Melody Maker 18th June 1983 - Bite Review

OKAY, so they'll claim they can't win and I'll say "damn right!" So they'll say the fact that their Image has Altered was always obviously inherent in their name and I'll say that's a pathetic afterthought because they've never shown the slightest hint of intelligence either musically or lyrically, so no way can they honestly kid us that they premeditated their moniker.
Okay, so they'll call it evolution and I'll say "Piffle, 'Bite' is the typical product of lost confidence, of believing and fearing what all those people said about paedophilia and 'Pinky Blue' and desperately trying to do something about it." So maybe they'll say "Aha, you fell for it, the joke's on you, it's a double bluff!" And I'll just say 'Who's laughing?"
Okay, so maybe they'll say: "You journalists are all the same. You're reviewing the album sleeve, not the album," and I`ll say "what d'you expect? Only someone chronically boring or bored could find anything remotely fascinating to say about this 'Mini-Pops play Blondie' and, anyway, don't try and tell me the mock Richard Avedon cover shot of Clare as Ava Gardner isn't emblemic of the goings on behind the scenes and between these grooves."
So they'll say "Christ! You asked for change, now you've got it you're still complaining!"
Well, I'll say "No! I called for the instant termination of Altered Images two years ago, but right now will do nicely."
Okay, so you'll say "Come off it! Surely 'Bite' can't be that bad?" and I'll have to agree with you. It's the best Altered Images album to date, more acceptable, more in vogue, more nauseatingly calculated than anything they've ever had the wit to produce up until now, but I'm not going for this Altered-Image-equals-progression malarky because, on the contrary, the only movement "Bite" really marks is a move with the times, a smartish keeping instep with those Barry Manilow Of Soul Spandau Boys.
So you'll say "So what's so wrong with opportunism? At least it shows some life stirring in the grey matter, some survival instinct to stave off stagnation," and I'll have to say "It's not the what, it's the how and just listen to this'":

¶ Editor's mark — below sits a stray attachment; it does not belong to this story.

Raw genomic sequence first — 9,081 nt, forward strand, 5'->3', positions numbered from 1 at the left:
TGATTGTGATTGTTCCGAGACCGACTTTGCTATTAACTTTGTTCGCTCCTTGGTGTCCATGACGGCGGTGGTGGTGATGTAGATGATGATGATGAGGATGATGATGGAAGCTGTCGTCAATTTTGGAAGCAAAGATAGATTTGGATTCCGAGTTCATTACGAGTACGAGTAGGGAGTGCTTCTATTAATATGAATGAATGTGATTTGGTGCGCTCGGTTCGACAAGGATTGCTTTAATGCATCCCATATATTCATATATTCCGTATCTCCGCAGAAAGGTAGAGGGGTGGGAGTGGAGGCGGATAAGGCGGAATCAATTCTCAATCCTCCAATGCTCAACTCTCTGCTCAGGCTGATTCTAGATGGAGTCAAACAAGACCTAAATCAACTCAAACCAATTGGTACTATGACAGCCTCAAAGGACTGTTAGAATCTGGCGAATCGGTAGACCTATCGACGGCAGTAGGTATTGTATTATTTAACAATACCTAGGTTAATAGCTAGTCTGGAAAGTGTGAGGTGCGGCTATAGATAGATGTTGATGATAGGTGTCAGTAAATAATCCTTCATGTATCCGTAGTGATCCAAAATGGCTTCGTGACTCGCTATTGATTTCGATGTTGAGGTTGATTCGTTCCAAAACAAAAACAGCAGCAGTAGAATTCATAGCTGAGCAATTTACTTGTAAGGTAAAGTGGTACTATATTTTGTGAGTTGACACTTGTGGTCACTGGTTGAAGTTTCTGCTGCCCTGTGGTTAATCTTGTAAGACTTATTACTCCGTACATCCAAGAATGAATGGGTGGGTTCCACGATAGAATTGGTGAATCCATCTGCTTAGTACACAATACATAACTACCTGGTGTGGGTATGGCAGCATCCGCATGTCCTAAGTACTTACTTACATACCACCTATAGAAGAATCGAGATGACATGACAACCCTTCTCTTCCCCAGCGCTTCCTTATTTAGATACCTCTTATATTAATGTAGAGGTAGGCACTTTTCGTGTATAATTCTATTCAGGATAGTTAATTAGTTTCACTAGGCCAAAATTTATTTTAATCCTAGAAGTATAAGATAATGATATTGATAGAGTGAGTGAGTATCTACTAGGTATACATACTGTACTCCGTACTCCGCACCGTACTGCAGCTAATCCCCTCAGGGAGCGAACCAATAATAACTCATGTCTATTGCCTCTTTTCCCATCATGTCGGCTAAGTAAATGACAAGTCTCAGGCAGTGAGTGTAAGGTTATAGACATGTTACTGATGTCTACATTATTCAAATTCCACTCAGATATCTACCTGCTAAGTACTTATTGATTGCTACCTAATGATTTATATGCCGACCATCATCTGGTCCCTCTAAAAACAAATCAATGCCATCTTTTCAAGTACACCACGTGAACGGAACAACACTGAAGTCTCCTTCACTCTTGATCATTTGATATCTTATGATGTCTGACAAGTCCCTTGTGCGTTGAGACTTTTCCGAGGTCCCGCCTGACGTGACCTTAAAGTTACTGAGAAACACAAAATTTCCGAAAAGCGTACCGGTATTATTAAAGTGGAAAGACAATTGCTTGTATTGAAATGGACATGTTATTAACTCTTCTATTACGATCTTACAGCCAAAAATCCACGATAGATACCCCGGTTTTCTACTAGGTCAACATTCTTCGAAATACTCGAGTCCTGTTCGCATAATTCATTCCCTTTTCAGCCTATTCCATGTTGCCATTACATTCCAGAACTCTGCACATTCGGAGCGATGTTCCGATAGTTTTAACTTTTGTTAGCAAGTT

"Bite" pretends to be all grown up because it denies "I Could Be Happy" and says, all worldly wise and that, "Don't Talk To Me About Love". Apart from the mere cosmetic, the Image hasn't Altered one iota, it's still Clare bleating on and the boys doing their half-hearted best Haircut One Hundred Butlins Holiday Camp bit - from calculated coy innocence to premeditated cool is not so much a maturing of attitude as a cynical progression in packaging incidentals.
I don't want to listen to this record anymore - ten times right through is ten times more than enough, but I don't want to dwell on the album sleeve either, so let's look at the centre of the album instead. The spindle on my player sticks straight up through Clare's throat like a stake, which would seem somehow fitting for a product so vampiric in nature but shouldn't that stake be through the heart? Well, you'd be lucky to find any heart in this abomination and, anyway, Clare's no more an ice queen than she is the sophisticate the cover would have you believe.
This is the sloppy sound of a leech feebly sucking off the zeitgeist, not the sound of a villainess going for its jugular juices. Altered Images are nowhere near that clever or crucial, and "Bite" lacks that bite.
Okay, so they'll whine "This is a slag off" and, again, I'll just have to say "Damn right!"